Halfway between Denver and Seattle, a Super Bowl divide in Arco

As the town in the middle prepares for the Super Bowl, loyalties are hard to nail down.


Halfway between Denver and Seattle, as the crow flies, sits Arco, a farming community that is home to about 950 residents, the Pickle’s Place cafe, an airstrip, the Sawtooth Club, some gas stations and not much else.

“We Googled it the other day,” said Debbie Jones, a bartender at the Sawtooth. “We’re in the middle here.” Arco is just over 500 miles from each city.

Jones will wear a new Peyton Manning jersey for a Super Bowl party Sunday at the bar. She expects about 40 people to show up, bringing meatloaf, spicy meatballs, potato salad and more, according to the sign-up sheet. What is less clear is whether the guests will lean more heavily toward the Broncos or the Seahawks.

“You have to pick a side so you can get into it,” Jones said in a telephone interview. “There will be yelling and screaming, I’m sure.”


Jones is hardly the only Idahoan who has been consulting maps and fiddling with a smartphone to chart the Broncos-Seahawks divide. That is mostly because of the scale of the game, but also because this state is in a bit of a football lull.

Idaho State and the University of Idaho have gone a combined 26-92 in the past five seasons. That has left the spotlight to Boise State, which posted BCS bowl victories at the end of the 2006 and 2009 seasons.

But last year, those Broncos seemingly lost every close game in finishing 8-4, lost coach Chris Petersen to the University of Washington, and lost the Hawaii Bowl under an interim coach after their starting quarterback was sent home early for disciplinary reasons.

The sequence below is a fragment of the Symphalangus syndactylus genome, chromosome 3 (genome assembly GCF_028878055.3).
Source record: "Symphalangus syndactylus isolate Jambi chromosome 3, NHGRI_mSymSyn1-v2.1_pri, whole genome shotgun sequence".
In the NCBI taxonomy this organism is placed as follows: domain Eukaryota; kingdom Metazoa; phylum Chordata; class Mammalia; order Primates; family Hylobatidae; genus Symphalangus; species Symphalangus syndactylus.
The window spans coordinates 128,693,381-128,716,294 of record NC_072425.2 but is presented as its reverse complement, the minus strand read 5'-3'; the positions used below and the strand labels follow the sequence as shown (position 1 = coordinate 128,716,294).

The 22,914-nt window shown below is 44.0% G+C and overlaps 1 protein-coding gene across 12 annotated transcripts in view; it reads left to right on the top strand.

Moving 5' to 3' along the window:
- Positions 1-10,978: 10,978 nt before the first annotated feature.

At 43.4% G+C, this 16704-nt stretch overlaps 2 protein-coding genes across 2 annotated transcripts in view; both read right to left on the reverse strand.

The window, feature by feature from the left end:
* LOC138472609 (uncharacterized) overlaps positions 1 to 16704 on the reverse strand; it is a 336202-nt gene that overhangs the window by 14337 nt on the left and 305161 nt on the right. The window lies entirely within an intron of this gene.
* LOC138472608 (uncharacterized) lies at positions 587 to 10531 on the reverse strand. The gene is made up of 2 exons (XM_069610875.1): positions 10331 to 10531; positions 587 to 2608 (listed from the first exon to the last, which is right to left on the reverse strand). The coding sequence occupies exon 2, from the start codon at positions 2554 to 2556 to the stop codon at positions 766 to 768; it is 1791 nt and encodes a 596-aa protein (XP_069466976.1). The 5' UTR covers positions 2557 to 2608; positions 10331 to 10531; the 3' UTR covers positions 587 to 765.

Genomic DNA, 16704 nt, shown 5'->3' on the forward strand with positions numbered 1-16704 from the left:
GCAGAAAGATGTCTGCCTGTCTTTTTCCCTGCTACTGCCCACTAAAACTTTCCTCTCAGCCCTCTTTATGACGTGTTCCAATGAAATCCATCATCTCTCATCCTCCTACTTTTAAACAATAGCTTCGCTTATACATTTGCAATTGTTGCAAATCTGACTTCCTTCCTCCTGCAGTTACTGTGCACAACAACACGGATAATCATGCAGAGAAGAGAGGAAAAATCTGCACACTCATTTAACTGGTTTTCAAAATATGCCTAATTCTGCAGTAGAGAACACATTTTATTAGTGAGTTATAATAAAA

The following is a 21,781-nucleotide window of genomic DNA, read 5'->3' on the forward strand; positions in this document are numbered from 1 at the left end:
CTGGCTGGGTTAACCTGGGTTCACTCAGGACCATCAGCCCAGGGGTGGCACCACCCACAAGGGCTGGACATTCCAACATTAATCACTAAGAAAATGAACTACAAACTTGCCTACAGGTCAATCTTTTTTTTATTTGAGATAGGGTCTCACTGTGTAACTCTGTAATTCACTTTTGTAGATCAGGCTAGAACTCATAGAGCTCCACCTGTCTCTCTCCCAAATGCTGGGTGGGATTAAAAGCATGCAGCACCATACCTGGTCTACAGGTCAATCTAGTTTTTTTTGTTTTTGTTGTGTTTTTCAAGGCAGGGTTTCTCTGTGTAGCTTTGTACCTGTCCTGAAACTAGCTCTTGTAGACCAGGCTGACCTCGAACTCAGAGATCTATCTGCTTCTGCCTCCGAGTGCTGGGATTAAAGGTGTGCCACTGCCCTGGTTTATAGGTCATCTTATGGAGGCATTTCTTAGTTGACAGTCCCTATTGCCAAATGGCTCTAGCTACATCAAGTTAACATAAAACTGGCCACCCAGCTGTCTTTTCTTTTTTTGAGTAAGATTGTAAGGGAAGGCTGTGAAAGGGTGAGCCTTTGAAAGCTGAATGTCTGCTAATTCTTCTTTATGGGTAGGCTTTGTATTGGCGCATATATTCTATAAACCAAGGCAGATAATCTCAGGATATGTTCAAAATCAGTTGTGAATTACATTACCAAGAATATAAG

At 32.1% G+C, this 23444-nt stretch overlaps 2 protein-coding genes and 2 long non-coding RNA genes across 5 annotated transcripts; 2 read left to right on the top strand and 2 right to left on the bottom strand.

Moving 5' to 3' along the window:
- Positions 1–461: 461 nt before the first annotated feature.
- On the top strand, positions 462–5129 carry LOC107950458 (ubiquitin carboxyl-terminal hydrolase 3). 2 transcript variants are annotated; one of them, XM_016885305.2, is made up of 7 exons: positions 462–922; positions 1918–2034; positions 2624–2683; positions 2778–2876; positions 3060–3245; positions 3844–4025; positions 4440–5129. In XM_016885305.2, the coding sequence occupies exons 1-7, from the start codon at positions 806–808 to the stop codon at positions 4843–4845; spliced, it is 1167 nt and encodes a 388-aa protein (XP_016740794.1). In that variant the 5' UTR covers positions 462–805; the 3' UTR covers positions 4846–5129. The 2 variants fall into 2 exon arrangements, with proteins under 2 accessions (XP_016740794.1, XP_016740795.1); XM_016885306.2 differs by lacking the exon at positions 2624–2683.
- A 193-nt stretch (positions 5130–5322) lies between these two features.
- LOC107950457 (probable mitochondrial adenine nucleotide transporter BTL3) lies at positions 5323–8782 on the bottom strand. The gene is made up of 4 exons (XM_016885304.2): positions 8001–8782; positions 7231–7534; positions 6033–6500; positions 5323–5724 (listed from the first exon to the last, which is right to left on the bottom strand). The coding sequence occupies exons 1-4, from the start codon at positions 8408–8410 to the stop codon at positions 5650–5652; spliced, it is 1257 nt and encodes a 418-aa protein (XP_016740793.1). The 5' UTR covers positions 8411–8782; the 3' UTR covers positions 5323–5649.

“It’s a good thing there’s next year,” said Jones, who is also a Boise State fan.

A couple of blocks away is Butte County High School, where Sam Thorngren polled his math students about which team they would cheer for in the Super Bowl.

“It was a free-for-all, but basically, they were split down the middle,” said Thorngren, who also coaches the school’s eight-man football team, which made it to the state title game last season. “I had some mad kids when they found out I was rooting for the Broncos. It pretty much ruined our day of math, or at least the first 15 minutes.”

In Burley, about two hours south of Arco, Ginny Behr is the general manager of a Perkins restaurant. She estimated that her customers and 50 to 60 employees — the restaurant is attached to a hotel —were split almost evenly in allegiance to the Broncos and to the Seahawks.

Was she aware that the drive to either team’s home stadium is just short of 11 hours, giving Burley the bragging rights by land that Arco enjoys by air?

“No, I didn’t know that,” said Behr, who grew up in Illinois and identifies as a Green Bay Packers fan. “But we’re going to market that. Thank you for bringing that to my attention.”


Not surprisingly, Idaho begins to skew Seahawks lime green, blue and silver the farther west one drives.

Capz, a store that sells NFL apparel at the Boise Towne Square, ordered 100 hats — 25 Broncos, 75 Seahawks — that arrived Jan. 21. The Denver hats sold out in two days. All but one of the Seattle hats had sold in six.

Travis Hawkes, who owns Capz as well as three local Pro Image Sports stores, said Seahawks gear had been the top seller all season.

Even the Seattle equipment truck had a certain appeal in the Idaho capital. The big rig was en route to MetLife Stadium in New Jersey when it made its first stop, in Boise, commemorating the occasion with an unremarkable photograph on the official Seahawks Twitter feed.

The Statesman ran the post as part of a package that asked, “Seahawks or Broncos?” Among other findings, the newspaper cited 2012 U.S. census data that showed Idaho’s influx of former Washington residents had outpaced the influx of former Colorado residents by nearly 6 to 1.

“We really do think it’s split down the middle,” said sports editor Mike Prater, whose usual top priority, by far, is the Broncos of Boise State.

Jones, at the Sawtooth, figured there was no telling whether her Super Bowl crowd would get behind one team more than the other. It might depend on who is passing through town and who decides to drop in en route to the Big Lost River or Craters of the Moon National Monument.

Jones will have at least one staunch ally in Tisha Kozloff, who was born and raised in Denver and now owns the Shell station down the street.

“I’m crazy into it,” said Kozloff. “But it won’t be a quiet, let’s-watch-the-game crowd.”

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